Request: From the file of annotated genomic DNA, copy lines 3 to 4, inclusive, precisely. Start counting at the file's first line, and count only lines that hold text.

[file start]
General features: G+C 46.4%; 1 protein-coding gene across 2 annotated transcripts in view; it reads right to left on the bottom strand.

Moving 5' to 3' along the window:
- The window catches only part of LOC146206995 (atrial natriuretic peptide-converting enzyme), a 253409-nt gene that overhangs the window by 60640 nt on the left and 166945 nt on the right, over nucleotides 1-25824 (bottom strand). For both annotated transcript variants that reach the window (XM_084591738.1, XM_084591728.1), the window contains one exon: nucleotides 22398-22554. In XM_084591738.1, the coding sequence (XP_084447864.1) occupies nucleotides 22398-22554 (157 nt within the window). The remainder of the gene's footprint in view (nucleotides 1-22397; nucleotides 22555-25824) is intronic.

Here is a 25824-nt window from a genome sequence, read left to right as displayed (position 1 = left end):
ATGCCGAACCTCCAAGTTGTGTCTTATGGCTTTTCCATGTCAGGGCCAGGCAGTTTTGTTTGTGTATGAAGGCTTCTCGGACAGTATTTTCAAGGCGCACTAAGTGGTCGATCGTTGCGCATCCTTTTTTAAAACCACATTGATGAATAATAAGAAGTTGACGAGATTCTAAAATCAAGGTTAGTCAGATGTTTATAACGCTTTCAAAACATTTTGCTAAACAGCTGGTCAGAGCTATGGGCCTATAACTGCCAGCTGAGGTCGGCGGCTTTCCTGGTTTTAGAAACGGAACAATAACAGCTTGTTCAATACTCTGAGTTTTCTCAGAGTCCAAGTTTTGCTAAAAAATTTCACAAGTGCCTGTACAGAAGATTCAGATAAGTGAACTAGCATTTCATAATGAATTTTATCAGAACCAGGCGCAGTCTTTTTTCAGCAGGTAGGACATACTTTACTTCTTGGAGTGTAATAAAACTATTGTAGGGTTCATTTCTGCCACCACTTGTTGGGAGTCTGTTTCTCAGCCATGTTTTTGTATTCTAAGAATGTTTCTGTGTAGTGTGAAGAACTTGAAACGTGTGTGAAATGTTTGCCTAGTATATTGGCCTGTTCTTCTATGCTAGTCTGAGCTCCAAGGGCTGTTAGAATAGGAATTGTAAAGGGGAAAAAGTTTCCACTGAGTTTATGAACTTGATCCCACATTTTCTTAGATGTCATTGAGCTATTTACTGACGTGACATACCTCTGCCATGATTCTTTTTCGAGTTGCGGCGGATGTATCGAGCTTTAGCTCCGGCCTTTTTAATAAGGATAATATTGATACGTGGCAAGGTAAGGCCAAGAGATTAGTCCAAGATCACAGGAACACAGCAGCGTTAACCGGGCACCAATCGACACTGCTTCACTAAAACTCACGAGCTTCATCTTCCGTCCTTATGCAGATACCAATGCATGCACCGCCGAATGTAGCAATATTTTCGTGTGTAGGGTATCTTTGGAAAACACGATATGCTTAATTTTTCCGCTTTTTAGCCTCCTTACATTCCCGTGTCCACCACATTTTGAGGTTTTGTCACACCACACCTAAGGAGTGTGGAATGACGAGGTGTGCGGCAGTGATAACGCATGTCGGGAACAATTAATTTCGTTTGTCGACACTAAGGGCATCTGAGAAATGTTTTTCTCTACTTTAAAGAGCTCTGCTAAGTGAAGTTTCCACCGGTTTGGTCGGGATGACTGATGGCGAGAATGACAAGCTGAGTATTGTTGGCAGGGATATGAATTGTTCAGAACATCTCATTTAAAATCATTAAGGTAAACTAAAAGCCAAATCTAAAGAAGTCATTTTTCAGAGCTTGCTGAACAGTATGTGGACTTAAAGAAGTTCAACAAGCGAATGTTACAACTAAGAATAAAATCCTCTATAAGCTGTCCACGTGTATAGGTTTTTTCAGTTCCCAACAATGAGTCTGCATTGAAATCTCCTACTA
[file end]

- The window catches only part of LOC146206995 (atrial natriuretic peptide-converting enzyme), a 253409-nt gene that overhangs the window by 60640 nt on the left and 166945 nt on the right, over nucleotides 1-25824 (bottom strand). For both annotated transcript variants that reach the window (XM_084591738.1, XM_084591728.1), the window contains one exon: nucleotides 22398-22554. In XM_084591738.1, the coding sequence (XP_084447864.1) occupies nucleotides 22398-22554 (157 nt within the window). The remainder of the gene's footprint in view (nucleotides 1-22397; nucleotides 22555-25824) is intronic.

Here is a 25824-nt window from a genome sequence, read left to right as displayed (position 1 = left end):